The Austen home at Chawton Cottage was part of an estate that included farmland and bees. Jane Austen lived there near the end of her life, and she did much of her writing at Chawton. I’ve heard it was her sister Cassandra who was responsible for the real beekeeping.
In one of Sherlock Holmes’ last adventures, the private detective retires to a farm, and there he busies himself with small-scale apiculture.
I’ve always loved to look for honey sticks at local farm stands – the transparent case is perfect for admiring the light, amber-colored treat. How do you like to have honey? Drizzled decadently on baked goods? Mixed into clusters of granola? In your tea?
I recently discovered a new way to enjoy honey – creamed. And once you have some, it’s so easy to make more!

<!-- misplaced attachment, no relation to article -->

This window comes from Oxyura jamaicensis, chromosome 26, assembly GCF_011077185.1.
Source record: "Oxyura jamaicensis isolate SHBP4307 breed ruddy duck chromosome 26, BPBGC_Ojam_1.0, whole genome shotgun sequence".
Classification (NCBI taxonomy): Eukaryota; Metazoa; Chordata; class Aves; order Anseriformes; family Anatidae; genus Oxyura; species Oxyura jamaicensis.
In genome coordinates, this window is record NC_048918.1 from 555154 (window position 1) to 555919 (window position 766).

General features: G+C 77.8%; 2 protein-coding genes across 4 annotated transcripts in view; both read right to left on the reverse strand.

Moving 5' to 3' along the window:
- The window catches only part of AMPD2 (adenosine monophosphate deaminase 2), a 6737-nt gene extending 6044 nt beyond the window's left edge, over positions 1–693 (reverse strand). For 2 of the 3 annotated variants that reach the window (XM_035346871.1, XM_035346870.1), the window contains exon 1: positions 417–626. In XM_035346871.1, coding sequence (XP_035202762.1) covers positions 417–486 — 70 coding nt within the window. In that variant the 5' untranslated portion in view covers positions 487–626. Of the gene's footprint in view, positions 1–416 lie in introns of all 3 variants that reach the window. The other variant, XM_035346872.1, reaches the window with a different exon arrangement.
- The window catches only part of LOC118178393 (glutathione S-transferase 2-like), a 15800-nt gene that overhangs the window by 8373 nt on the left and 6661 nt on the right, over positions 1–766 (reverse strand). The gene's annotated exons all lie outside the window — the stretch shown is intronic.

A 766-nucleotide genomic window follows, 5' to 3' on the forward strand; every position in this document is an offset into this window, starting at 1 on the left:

There are conflicting accounts out there about whether creamed honey is the same or different from whipped honey, or even spun honey, candied honey, or honey fondant! I’m not going to pretend to be an expert, so you can call it anything you want! I didn’t come across the term ‘spun honey’ until researching this post, but I rather like it because it makes me think of spun gold…
1 part creamed honey, as your starter
5 parts regular honey
Place the starter in a jar and pour the regular honey on top. The last thing you need is… plenty of patience. The regular honey will gradually adopt the small, crystalline structure of the creamed honey starter. I’ve found the process is generally faster with a higher creamed-to-regular honey ratio, so go ahead and experiment depending on how quickly you want more! Putting the jar in the refrigerator may also speed up the process. Expect it to take at least two weeks.
This creamed honey is just as sweet as regular honey, and it won’t drip off your scone.
Creamed honey is also delicious on Dark Gingerbread.